The Death of Books and Bookstores -by Michael Dyer, Design Assembly, March 16, 2010 In the summer of 2007, after over a half century in existence, Franz Bader bookstore in Washington DC closed. I had spent many hours in this specialty shop which focused on art, architecture, and design books; first as a student in the mid 1990s, later as a practicing local designer and, finally, as a visitor after moving to New York.
The bookstore of the future? - by Robert Paterson, Robert Paterson's Weblog, March 14, 2010 David points us to the Montague Bookmill. This is the bookstore of the future, because it's not a business trying to maximize growth and ROI. No, it's a place, an attitude, an approach to an afternoon. They don't sell every book, they don't even pretend to.
The Death of Book Stores? - by Shawn Anthony, Lo-Fi Tribe, March 14, 2010 Will ereading devices like the Kindle and Nook kill bookstores as we presently know them? It's an interesting question, is it not? It's completely possible too. I am a serious aficionado of books, but my last two major relocation projects have softened my once staunch stance against the idea of electronic books.
A future for independent bookstores – A. Bitterman speaks - by Bill Harley, Song, Story and Culture, March 8, 2010Between 1993 and 2003, the number of independent book retailers diminished by more than half, and their consumer market share dwindled from 30+% to less than 10%. The downward trend continues, albeit more slowly, accompanied by the sound of fingernails dragging across loose rock. But there is hope on the horizon for the independent bookseller, and it comes in a strange and perhaps unexpected form – the e-book.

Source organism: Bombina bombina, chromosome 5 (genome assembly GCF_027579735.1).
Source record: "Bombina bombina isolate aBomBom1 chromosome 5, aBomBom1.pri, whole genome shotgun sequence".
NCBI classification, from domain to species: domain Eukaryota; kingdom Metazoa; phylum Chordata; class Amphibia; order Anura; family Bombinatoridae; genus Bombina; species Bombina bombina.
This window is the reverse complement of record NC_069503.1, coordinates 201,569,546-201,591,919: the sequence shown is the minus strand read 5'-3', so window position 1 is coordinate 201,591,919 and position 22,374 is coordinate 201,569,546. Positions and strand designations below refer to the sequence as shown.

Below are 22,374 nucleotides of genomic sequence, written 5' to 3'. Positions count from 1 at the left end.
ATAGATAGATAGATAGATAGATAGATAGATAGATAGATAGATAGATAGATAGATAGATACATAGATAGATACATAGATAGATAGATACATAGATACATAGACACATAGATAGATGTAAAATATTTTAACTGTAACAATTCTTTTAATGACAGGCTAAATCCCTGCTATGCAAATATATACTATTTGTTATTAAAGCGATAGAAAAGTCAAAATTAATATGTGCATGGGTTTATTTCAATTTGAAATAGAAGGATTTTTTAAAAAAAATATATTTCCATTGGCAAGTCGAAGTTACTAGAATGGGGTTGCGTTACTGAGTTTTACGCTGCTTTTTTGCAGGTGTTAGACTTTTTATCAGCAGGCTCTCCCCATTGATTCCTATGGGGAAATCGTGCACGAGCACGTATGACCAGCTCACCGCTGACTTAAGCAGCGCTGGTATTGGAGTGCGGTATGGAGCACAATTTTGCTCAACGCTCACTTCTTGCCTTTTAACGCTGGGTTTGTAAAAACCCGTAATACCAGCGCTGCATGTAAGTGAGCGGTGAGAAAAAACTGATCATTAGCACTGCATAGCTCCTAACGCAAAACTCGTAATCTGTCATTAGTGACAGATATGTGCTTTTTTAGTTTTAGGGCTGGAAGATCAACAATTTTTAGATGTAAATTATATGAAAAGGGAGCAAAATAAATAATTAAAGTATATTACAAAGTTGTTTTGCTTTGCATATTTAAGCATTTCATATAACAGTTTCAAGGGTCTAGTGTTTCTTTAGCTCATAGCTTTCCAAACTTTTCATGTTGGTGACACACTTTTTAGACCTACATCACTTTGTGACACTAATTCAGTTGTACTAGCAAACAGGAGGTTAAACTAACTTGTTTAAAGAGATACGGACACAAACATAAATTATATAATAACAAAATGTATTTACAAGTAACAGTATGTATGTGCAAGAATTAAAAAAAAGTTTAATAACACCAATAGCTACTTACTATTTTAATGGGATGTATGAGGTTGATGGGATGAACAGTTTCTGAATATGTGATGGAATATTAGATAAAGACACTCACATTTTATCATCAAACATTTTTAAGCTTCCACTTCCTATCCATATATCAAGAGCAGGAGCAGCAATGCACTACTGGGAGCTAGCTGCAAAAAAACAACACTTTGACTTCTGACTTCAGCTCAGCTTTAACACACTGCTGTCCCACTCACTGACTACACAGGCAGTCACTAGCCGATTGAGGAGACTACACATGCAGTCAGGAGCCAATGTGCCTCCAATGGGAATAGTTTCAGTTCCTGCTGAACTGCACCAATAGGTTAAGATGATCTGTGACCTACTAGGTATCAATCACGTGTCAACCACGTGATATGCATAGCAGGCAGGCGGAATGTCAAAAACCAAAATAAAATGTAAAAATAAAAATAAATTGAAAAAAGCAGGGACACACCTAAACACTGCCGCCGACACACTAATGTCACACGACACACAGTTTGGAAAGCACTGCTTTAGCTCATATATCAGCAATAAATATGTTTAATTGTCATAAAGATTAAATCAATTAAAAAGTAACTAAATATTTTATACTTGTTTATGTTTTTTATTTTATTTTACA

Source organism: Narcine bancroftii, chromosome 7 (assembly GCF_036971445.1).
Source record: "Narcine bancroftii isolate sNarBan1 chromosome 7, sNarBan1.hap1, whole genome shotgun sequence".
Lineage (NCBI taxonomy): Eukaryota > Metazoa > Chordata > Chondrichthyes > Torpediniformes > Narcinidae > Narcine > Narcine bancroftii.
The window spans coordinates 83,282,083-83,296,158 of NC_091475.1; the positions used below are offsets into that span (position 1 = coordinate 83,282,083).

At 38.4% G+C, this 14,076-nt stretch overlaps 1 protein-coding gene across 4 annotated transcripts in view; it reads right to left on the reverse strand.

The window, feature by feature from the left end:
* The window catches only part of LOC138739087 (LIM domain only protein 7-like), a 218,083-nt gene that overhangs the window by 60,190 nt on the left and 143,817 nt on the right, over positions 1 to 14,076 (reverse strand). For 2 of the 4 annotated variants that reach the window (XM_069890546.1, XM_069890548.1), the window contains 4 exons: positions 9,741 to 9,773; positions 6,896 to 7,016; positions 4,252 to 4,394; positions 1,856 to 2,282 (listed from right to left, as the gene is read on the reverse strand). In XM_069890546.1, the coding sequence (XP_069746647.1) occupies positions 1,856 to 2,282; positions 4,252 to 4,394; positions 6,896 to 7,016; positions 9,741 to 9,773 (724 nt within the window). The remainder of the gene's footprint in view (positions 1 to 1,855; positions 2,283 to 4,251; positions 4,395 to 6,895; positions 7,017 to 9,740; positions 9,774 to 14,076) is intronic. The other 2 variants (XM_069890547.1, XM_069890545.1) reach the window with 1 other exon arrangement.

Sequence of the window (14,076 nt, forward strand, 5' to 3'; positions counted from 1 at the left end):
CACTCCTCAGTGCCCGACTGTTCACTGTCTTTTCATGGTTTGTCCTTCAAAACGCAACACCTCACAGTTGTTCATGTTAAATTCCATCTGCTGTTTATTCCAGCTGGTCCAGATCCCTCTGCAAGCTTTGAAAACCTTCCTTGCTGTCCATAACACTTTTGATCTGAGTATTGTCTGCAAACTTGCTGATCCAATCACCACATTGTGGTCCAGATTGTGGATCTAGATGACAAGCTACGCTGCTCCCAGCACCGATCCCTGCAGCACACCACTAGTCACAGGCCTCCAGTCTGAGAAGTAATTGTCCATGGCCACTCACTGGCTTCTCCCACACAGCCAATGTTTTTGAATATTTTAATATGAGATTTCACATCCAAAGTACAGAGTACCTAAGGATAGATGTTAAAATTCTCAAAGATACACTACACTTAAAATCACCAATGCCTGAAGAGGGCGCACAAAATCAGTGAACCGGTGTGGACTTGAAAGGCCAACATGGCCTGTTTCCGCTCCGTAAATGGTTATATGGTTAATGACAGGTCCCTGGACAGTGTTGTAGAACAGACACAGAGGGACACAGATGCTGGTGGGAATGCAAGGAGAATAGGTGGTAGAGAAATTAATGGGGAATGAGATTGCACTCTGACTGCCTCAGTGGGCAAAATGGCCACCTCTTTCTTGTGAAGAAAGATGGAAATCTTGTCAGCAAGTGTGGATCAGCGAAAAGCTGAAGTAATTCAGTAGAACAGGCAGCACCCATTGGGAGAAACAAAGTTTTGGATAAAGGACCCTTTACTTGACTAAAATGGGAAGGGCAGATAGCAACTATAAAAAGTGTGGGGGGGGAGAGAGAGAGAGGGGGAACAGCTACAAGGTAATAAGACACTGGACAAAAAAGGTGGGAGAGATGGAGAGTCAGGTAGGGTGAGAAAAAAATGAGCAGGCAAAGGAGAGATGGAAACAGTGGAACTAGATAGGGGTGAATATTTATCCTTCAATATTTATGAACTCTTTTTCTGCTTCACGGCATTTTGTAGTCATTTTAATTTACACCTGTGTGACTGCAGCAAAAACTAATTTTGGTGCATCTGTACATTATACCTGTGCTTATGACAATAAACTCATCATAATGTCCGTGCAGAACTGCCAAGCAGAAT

The future of bookstores is the... - by John Dupuis, Confessions of a Science Librarian, November 30, 2009...present of public and academic libraries? What got me thinking along these lines most recently was the recent Clay Shirky blog post, Local Bookstores, Social Hubs, and Mutualization. It's a pretty good post that puts a particular kind of physical retail into the context of current online retail and media shift realities.
Reading Local Essay: Indie Bookstores of the Future - by Gabe Barber, Reading Local: Portland, July 9, 2009The indie bookstore of the future will do a lot more than sell books. An easy way to describe them (for Portlanders anyhow) is to use current locations as reference points. So think of them as a mix of the small press/local focus of Reading Frenzy, the community living room feel of any of Portland's fine coffee houses, the services offered by the IPRC, and the events held at Disjecta.